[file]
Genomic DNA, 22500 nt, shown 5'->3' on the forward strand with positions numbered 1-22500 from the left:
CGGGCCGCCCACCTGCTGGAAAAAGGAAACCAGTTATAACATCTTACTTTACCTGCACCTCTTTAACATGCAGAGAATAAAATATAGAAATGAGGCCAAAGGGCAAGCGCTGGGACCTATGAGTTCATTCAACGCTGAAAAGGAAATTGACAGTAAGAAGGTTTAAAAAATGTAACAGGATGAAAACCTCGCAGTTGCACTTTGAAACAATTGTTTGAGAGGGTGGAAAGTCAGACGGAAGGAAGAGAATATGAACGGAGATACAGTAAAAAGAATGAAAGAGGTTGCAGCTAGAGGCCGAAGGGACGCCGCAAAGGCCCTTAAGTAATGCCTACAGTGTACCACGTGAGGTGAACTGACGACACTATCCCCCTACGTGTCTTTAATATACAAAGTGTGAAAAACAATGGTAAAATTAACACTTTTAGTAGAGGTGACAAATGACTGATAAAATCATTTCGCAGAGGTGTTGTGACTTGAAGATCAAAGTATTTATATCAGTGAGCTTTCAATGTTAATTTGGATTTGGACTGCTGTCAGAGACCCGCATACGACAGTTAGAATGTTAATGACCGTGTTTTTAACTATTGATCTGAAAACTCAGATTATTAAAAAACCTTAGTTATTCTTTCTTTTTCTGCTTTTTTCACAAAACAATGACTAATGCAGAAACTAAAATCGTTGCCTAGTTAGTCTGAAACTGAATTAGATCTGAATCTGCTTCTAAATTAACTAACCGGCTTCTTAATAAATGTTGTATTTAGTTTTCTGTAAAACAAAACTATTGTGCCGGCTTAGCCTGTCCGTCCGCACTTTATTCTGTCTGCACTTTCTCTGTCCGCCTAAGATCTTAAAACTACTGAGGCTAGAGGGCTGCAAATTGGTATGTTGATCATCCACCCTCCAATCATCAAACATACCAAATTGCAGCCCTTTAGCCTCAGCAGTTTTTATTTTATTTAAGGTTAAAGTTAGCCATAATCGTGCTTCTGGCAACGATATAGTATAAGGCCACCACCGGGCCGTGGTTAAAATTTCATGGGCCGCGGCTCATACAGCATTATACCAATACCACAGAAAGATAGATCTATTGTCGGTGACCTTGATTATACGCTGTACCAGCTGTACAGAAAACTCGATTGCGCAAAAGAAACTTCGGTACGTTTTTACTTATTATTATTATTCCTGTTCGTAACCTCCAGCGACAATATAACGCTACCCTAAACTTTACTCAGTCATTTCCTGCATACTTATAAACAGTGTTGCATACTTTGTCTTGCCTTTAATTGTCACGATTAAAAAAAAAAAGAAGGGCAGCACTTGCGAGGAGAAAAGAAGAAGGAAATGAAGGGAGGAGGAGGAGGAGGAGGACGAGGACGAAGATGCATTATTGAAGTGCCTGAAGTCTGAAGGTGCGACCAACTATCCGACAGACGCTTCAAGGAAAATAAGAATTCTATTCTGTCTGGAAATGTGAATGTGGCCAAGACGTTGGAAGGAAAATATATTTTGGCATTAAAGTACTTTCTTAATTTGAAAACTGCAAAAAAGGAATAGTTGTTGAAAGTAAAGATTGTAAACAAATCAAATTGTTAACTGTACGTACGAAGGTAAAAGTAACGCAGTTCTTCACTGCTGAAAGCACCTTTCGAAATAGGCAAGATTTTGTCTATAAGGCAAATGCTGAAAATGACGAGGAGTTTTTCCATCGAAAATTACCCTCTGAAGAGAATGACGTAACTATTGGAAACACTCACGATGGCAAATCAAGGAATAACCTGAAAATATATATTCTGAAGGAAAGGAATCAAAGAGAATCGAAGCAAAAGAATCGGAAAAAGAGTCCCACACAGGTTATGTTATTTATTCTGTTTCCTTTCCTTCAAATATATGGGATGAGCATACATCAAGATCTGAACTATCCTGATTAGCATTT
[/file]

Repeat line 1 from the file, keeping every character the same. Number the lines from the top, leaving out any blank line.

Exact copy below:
Genomic DNA, 22500 nt, shown 5'->3' on the forward strand with positions numbered 1-22500 from the left: